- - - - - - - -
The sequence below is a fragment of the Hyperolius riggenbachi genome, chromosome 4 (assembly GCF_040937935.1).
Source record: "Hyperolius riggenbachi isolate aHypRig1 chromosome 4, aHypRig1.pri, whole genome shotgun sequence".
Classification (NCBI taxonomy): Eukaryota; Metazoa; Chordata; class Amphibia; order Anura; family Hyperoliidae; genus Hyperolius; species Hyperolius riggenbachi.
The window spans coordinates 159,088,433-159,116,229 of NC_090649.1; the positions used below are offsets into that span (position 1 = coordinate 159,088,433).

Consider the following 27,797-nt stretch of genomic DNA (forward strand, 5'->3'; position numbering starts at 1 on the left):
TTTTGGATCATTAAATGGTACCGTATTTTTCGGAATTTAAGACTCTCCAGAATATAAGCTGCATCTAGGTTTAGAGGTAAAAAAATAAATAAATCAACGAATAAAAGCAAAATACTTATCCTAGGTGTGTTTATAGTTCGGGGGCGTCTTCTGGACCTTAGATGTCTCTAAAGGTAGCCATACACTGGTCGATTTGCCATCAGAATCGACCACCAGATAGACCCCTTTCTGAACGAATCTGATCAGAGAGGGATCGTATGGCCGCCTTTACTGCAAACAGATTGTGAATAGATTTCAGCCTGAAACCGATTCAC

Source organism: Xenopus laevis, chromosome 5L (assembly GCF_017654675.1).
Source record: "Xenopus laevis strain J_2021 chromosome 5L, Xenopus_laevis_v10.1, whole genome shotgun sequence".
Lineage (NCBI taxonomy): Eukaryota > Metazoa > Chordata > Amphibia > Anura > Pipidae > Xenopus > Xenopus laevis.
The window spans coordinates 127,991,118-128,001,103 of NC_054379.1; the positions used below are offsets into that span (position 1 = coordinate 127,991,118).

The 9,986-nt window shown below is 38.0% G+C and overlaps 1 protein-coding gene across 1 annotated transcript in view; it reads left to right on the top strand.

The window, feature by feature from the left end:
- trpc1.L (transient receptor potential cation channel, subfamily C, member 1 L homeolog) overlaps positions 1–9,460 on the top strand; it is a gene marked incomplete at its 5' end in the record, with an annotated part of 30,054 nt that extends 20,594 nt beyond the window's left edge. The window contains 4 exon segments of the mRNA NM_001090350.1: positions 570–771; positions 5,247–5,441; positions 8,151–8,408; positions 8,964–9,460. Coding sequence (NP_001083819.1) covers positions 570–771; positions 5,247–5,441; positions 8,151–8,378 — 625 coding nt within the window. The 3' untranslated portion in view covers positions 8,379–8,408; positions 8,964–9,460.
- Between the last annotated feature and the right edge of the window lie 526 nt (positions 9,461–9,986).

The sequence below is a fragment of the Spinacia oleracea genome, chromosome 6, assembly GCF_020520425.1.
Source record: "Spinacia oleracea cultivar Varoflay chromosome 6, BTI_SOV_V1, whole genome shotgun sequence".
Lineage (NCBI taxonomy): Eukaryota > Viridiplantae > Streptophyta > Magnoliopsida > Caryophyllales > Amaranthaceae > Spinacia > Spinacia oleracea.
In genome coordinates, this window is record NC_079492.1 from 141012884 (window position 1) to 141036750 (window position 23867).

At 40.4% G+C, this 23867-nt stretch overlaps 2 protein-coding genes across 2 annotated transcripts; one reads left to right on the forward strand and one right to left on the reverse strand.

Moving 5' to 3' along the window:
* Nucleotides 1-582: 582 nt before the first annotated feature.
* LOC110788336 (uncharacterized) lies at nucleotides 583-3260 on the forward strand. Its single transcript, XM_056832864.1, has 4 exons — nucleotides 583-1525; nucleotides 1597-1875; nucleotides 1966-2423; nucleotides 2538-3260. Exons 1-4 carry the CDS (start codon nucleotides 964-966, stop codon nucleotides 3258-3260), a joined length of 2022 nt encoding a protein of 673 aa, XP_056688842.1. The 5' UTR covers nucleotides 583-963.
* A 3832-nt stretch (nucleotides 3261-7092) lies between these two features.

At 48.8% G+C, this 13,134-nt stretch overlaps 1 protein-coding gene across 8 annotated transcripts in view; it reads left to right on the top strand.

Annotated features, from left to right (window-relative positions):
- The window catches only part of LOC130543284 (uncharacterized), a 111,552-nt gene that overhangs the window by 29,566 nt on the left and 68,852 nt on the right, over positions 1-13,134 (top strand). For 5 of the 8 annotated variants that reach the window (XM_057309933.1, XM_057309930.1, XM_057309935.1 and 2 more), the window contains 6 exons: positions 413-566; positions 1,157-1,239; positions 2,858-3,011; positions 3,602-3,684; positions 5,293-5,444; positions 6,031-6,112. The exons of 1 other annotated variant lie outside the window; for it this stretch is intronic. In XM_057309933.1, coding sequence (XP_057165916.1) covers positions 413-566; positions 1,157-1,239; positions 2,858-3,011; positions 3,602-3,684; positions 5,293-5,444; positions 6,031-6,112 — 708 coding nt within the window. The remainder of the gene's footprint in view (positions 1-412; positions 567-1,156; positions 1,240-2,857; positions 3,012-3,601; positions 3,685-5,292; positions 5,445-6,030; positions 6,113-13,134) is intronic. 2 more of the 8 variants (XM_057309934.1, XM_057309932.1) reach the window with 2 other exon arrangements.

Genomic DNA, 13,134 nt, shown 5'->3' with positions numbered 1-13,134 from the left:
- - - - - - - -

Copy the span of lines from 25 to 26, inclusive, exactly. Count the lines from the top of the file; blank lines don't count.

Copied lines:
Annotated features, from left to right (window-relative positions):
- The window catches only part of LOC130543284 (uncharacterized), a 111,552-nt gene that overhangs the window by 29,566 nt on the left and 68,852 nt on the right, over positions 1-13,134 (top strand). For 5 of the 8 annotated variants that reach the window (XM_057309933.1, XM_057309930.1, XM_057309935.1 and 2 more), the window contains 6 exons: positions 413-566; positions 1,157-1,239; positions 2,858-3,011; positions 3,602-3,684; positions 5,293-5,444; positions 6,031-6,112. The exons of 1 other annotated variant lie outside the window; for it this stretch is intronic. In XM_057309933.1, coding sequence (XP_057165916.1) covers positions 413-566; positions 1,157-1,239; positions 2,858-3,011; positions 3,602-3,684; positions 5,293-5,444; positions 6,031-6,112 — 708 coding nt within the window. The remainder of the gene's footprint in view (positions 1-412; positions 567-1,156; positions 1,240-2,857; positions 3,012-3,601; positions 3,685-5,292; positions 5,445-6,030; positions 6,113-13,134) is intronic. 2 more of the 8 variants (XM_057309934.1, XM_057309932.1) reach the window with 2 other exon arrangements.